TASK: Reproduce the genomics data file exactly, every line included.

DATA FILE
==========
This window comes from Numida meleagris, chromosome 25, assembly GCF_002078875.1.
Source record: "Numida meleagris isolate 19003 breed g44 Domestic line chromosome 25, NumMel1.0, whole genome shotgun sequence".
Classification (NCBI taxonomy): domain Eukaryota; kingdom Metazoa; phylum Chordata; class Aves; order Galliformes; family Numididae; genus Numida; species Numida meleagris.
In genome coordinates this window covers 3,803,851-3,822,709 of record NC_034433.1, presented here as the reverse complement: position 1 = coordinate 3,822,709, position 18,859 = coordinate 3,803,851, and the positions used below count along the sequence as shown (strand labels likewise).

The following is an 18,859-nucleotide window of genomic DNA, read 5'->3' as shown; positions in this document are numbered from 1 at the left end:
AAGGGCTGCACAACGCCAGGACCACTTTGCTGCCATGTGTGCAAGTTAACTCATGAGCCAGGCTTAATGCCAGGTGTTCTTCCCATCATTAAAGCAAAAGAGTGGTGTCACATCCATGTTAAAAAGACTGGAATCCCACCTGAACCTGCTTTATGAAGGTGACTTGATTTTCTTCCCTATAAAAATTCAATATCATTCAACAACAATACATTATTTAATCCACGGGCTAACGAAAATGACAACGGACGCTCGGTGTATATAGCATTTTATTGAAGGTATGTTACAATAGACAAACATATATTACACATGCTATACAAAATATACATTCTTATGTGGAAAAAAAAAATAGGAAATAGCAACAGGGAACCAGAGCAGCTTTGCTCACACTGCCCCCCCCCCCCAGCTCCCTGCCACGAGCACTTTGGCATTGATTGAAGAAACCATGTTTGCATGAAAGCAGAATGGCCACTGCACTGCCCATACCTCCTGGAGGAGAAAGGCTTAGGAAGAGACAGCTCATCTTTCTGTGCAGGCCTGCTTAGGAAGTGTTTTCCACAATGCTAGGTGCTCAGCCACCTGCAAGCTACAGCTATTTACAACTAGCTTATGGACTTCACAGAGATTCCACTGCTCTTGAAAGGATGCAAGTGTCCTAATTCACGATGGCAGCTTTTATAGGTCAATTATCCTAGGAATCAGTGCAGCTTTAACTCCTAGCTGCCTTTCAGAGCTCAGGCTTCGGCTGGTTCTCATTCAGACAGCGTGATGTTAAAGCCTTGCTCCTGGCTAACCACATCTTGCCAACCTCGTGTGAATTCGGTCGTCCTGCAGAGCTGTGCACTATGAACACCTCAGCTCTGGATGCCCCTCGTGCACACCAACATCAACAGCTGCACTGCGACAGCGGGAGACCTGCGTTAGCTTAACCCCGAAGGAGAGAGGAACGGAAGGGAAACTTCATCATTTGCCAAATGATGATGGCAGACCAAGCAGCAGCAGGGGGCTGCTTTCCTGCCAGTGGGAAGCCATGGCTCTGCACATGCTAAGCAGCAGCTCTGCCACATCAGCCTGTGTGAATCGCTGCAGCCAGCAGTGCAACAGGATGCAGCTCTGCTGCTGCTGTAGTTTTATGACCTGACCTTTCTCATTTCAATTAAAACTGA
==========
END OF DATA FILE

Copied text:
This window comes from Numida meleagris, chromosome 25, assembly GCF_002078875.1.
Source record: "Numida meleagris isolate 19003 breed g44 Domestic line chromosome 25, NumMel1.0, whole genome shotgun sequence".
Classification (NCBI taxonomy): domain Eukaryota; kingdom Metazoa; phylum Chordata; class Aves; order Galliformes; family Numididae; genus Numida; species Numida meleagris.
In genome coordinates this window covers 3,803,851-3,822,709 of record NC_034433.1, presented here as the reverse complement: position 1 = coordinate 3,822,709, position 18,859 = coordinate 3,803,851, and the positions used below count along the sequence as shown (strand labels likewise).

The following is an 18,859-nucleotide window of genomic DNA, read 5'->3' as shown; positions in this document are numbered from 1 at the left end:
AAGGGCTGCACAACGCCAGGACCACTTTGCTGCCATGTGTGCAAGTTAACTCATGAGCCAGGCTTAATGCCAGGTGTTCTTCCCATCATTAAAGCAAAAGAGTGGTGTCACATCCATGTTAAAAAGACTGGAATCCCACCTGAACCTGCTTTATGAAGGTGACTTGATTTTCTTCCCTATAAAAATTCAATATCATTCAACAACAATACATTATTTAATCCACGGGCTAACGAAAATGACAACGGACGCTCGGTGTATATAGCATTTTATTGAAGGTATGTTACAATAGACAAACATATATTACACATGCTATACAAAATATACATTCTTATGTGGAAAAAAAAAATAGGAAATAGCAACAGGGAACCAGAGCAGCTTTGCTCACACTGCCCCCCCCCCCCAGCTCCCTGCCACGAGCACTTTGGCATTGATTGAAGAAACCATGTTTGCATGAAAGCAGAATGGCCACTGCACTGCCCATACCTCCTGGAGGAGAAAGGCTTAGGAAGAGACAGCTCATCTTTCTGTGCAGGCCTGCTTAGGAAGTGTTTTCCACAATGCTAGGTGCTCAGCCACCTGCAAGCTACAGCTATTTACAACTAGCTTATGGACTTCACAGAGATTCCACTGCTCTTGAAAGGATGCAAGTGTCCTAATTCACGATGGCAGCTTTTATAGGTCAATTATCCTAGGAATCAGTGCAGCTTTAACTCCTAGCTGCCTTTCAGAGCTCAGGCTTCGGCTGGTTCTCATTCAGACAGCGTGATGTTAAAGCCTTGCTCCTGGCTAACCACATCTTGCCAACCTCGTGTGAATTCGGTCGTCCTGCAGAGCTGTGCACTATGAACACCTCAGCTCTGGATGCCCCTCGTGCACACCAACATCAACAGCTGCACTGCGACAGCGGGAGACCTGCGTTAGCTTAACCCCGAAGGAGAGAGGAACGGAAGGGAAACTTCATCATTTGCCAAATGATGATGGCAGACCAAGCAGCAGCAGGGGGCTGCTTTCCTGCCAGTGGGAAGCCATGGCTCTGCACATGCTAAGCAGCAGCTCTGCCACATCAGCCTGTGTGAATCGCTGCAGCCAGCAGTGCAACAGGATGCAGCTCTGCTGCTGCTGTAGTTTTATGACCTGACCTTTCTCATTTCAATTAAAACTGA